Pennsylvania custody laws can be complicated, and custody orders are as varied as those bound by them. Specifically, Pennsylvania law allows a judge to make any of the following custody awards after considering a child’s best interests:
The two main types of custody are physical and legal custody. A parent with primary physical custody (called the “custodial parent”) lives with the child. The other parent may share physical custody (also called joint custody in Pennsylvania) with the custodial parent or may have a limited form of physical custody, like supervised visitation.
Partial or shared physical custody means that parents have a similar amount of time with the child. Note that a shared physical custody award doesn’t require that the parents have an equal amount of parenting time. A shared physical custody award may grant one parent four nights per week with the child, while awarding the other parent only three nights per week.
Legal custody involves a parent’s rights to make major medical, educational, religious, and legal decisions on the child’s behalf, such as where the child should attend school or whether the child should undergo a major medical procedure. Parents may share legal custody, or one parent may have the sole right to make decisions for the child. (23 Pa. Cons. Stat. Ann. § 5322.)
A judge may award supervised physical custody if there’s any doubt about a child’s safety in a parent’s care. A custody order requiring supervised visitation will designate a third-party to supervise or oversee visits between the parent and child. The order may also dictate the location of such visits. Supervised visitation is rarely a permanent custody order.
Instead, a judge usually awards supervised visits when one parent is working on rebuilding a relationship with the child or when the child could be unsafe in one parent’s care. A judge may gradually reduce supervised visits over time and replace those visits with traditional visitation until supervised visits are no longer needed. (23 Pa. Cons. Stat. Ann. § 5322 (a).)
A child’s best interests are paramount to any custody proceeding. To determine the custody arrangement that best serves a child’s needs, a judge will consider the following factors:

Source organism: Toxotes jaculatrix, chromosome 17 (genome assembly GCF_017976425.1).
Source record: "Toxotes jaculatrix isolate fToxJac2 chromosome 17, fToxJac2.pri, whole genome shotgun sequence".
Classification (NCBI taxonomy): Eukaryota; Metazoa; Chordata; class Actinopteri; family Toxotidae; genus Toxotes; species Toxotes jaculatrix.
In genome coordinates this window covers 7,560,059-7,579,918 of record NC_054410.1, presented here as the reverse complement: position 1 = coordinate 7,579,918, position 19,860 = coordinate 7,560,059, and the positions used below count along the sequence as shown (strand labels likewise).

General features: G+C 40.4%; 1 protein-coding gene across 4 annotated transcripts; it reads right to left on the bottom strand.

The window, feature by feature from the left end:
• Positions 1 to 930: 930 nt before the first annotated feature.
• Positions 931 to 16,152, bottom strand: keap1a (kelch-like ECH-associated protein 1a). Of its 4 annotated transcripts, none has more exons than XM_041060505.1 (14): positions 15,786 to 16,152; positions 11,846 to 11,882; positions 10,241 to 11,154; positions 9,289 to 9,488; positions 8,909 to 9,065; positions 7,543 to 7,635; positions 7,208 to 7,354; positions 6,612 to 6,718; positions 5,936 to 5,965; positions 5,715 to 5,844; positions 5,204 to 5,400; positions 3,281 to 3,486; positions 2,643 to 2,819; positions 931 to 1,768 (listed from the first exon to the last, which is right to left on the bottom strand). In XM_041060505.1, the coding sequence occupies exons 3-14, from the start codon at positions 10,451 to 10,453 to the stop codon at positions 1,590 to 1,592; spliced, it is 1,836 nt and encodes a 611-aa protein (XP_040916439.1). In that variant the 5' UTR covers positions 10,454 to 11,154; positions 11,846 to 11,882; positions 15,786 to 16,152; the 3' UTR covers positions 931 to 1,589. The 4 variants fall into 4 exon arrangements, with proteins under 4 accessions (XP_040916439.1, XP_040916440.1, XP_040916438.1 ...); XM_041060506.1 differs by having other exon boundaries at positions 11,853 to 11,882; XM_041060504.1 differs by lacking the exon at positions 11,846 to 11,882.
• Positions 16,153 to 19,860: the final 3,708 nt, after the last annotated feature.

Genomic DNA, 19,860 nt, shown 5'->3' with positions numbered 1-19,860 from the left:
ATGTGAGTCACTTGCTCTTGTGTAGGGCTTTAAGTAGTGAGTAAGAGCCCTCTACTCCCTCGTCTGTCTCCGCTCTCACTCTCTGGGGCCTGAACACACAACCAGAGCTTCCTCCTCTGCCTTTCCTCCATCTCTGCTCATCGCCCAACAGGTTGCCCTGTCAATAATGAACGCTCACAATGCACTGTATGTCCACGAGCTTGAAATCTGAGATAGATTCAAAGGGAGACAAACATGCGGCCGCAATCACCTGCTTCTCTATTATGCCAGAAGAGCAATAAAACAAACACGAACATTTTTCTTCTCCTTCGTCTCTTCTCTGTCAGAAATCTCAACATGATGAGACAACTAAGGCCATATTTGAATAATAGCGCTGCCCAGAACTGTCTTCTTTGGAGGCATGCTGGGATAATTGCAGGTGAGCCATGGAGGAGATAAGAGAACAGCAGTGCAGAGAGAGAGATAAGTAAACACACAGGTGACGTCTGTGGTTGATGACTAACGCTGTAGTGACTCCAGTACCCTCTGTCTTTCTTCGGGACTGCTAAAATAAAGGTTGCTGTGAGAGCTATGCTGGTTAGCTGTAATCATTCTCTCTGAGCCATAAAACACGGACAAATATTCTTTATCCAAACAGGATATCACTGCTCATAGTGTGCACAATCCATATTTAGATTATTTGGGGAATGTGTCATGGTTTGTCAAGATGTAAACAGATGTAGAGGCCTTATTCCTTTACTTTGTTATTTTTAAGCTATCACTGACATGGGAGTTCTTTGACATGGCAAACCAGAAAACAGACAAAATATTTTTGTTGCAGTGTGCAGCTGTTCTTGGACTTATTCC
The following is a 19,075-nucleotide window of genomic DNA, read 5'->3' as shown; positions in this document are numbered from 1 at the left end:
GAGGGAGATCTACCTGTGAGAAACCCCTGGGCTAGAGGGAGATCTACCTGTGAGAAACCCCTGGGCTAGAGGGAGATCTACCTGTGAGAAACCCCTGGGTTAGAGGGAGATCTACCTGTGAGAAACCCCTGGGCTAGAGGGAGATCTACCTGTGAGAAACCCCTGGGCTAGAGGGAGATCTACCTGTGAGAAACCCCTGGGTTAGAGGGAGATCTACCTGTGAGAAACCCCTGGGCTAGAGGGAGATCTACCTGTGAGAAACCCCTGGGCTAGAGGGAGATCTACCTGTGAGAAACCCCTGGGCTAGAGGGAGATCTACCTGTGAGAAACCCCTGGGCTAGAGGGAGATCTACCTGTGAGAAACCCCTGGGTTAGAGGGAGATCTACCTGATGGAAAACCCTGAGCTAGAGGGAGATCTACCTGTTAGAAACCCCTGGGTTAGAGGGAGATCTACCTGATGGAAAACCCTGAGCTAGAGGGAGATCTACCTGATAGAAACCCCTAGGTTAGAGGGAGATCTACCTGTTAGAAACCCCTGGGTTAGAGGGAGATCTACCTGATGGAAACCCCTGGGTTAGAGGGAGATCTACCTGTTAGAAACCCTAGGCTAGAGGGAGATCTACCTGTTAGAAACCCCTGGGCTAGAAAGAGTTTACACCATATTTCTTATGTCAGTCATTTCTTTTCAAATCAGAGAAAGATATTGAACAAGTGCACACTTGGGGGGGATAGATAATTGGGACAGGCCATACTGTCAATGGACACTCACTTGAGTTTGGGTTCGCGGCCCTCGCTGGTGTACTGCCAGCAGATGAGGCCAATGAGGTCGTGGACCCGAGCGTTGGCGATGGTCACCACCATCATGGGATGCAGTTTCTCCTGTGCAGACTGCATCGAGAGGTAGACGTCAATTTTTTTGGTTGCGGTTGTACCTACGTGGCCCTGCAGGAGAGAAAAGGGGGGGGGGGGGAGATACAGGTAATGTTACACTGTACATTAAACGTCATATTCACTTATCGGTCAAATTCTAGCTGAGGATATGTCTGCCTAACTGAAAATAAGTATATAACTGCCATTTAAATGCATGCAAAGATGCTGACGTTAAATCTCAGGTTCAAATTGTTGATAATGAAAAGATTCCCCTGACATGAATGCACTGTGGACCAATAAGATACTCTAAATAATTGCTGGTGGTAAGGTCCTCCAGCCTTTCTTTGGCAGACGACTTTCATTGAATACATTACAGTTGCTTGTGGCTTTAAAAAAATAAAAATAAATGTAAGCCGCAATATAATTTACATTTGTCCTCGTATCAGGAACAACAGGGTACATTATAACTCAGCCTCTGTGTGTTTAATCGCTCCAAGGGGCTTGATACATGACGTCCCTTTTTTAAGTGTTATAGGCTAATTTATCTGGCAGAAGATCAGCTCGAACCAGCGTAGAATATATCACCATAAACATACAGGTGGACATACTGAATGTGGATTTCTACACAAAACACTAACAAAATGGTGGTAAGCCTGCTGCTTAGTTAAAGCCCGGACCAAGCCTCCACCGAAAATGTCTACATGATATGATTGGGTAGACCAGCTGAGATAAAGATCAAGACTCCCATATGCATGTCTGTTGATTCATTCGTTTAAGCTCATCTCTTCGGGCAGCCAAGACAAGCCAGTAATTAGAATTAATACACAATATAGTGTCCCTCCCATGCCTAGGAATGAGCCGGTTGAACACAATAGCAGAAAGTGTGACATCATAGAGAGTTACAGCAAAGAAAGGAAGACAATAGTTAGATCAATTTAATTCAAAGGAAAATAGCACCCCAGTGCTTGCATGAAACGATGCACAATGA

While there are many factors a judge should consider in a custody case, a judge may not give preference to one parent based upon the parent’s or child’s gender. In other words, mothers don’t have an automatic advantage in custody proceedings. (23 Pa. Cons. Stat. Ann. § 5327 (a).)
Your custody order will spell out all the details of parenting exchanges, holiday visitation, child support, make-up visitation, transportation between visits, physical and legal custody, and any other issues relevant to your case.
A custody order should eliminate the risk of potential arguments between parents by resolving issues before they even come up. Parents can’t fight about when and where a custody exchange should happen if the court has already explained the requirements in the custody order. Parents are bound by the court’s custody order unless or until a judge modifies it. (23 Pa. Cons. Stat. Ann. § 5331.)
Child support is a crucial part of any custody order. Judges usually resolve child support at the same time as custody because parenting time and custody impact child support awards. The court will calculate child support according to a statutory formula. A judge may deviate from the statute and order a different amount of child support if the parents’ circumstances and the child’s needs demand it.
Although custody awards are permanent orders until modified or until a child reaches age 18, it’s rare for one custody order to last through a child’s entire 18 years. More often, parents’ circumstances change, and a custody order changes along with the family’s needs. Pennsylvania law allows either parent to seek a modification to a custody order when it’s in a child’s best interests. (23 Pa. Cons. Stat. Ann. § 5338.)
A judge will consider the same factors in a custody modification proceeding that were relevant in your original case. Additionally, a judge may also consider the child’s preference—if the child is of a sufficient age and maturity level—and either parent’s reasons for seeking a custody modification.
For example, a parent probably won’t be able to modify custody simply because the child’s other parent has remarried. However, a child’s new medical diagnosis or one parent’s relocation out of the country might be grounds to adjust the custody award.
If you have questions about child custody in Pennsylvania, contact an experienced family law attorney near you.